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The Central government has made it mandatory for all pharmaceutical companies to submit a self assessment and quality rating based on global standards in a bid to curb the sale of spurious and substandard drugs.
In a major revamp of Drugs and Cosmetics Act, 1940, the Central Drugs Standard Control Organization (CDSCO) under Union Health Ministry has prepared a detailed checklist for all manufacturing facilities. They will now have to comply with the requirements of Good Manufacturing Practices (GMP) and Good Laboratory Practices (GLP) as specified under Drugs and Cosmetics Rules.
The checklist prepared by CDSCO also includes World Health Organisation (WHO) GMP and Pharmaceutical Inspection Convention and Pharmaceutical Inspection Co-operation Scheme (PIC/S) standards. “The tool has been devised with a view to ensure that each pharmaceutical manufacturing unit also carries out self-assessment,” said Dr G N Singh, Drugs Controller General (India).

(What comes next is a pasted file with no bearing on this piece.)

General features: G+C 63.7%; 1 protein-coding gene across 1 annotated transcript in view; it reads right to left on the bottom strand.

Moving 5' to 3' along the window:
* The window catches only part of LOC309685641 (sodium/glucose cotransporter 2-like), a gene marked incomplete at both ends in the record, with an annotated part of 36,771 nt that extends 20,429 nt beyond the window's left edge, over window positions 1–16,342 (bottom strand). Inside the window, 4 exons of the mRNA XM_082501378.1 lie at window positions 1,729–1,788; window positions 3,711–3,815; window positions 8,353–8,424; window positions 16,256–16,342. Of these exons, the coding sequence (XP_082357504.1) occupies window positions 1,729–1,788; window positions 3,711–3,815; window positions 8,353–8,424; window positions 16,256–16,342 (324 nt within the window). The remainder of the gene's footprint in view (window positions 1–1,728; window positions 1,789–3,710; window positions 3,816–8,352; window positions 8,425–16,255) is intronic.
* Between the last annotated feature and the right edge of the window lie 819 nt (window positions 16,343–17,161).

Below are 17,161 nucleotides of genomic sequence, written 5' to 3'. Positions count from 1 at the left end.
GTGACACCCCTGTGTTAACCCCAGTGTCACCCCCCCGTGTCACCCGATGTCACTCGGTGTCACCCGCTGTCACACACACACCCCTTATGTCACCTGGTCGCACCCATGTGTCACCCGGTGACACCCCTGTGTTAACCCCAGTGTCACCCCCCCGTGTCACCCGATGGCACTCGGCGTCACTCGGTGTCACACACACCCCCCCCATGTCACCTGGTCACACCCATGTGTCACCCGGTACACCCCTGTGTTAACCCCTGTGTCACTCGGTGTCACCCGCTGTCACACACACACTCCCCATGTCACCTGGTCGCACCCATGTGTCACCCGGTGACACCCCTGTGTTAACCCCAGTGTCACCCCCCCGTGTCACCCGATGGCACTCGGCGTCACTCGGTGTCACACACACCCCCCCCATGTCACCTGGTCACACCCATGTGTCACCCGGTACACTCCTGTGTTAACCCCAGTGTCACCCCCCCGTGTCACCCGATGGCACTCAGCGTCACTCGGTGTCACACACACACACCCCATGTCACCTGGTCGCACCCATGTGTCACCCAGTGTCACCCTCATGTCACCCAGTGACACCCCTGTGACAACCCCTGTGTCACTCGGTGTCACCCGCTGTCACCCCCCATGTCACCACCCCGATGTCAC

“We aim to end license raj in the country. We want to device a transparent system in which there are stricter rules and punishment. Pharmaceutical companies would be more responsible with this system and there will be an improvement in the quality of drugs,” said Dr Singh.
According to government’s own surveys, there are a considerable number of substandard drugs thriving in the country. Based on the samples taken by CDSCO during 2011-12 to 2014-15 (up to September, 2014), 3.33 per cent samples were found to be not of standard quality.
In the recent surveys by CDSCO around 4.5 per cent of the drugs in the Indian market were found to be of substandard quality.
According to a recent paper by the Associated Chambers of Commerce of India (ASSOCHAM), counterfeit and substandard drugs are a growing problem and estimates indicate that such drugs constitute nearly one third of all drugs sold in NCR.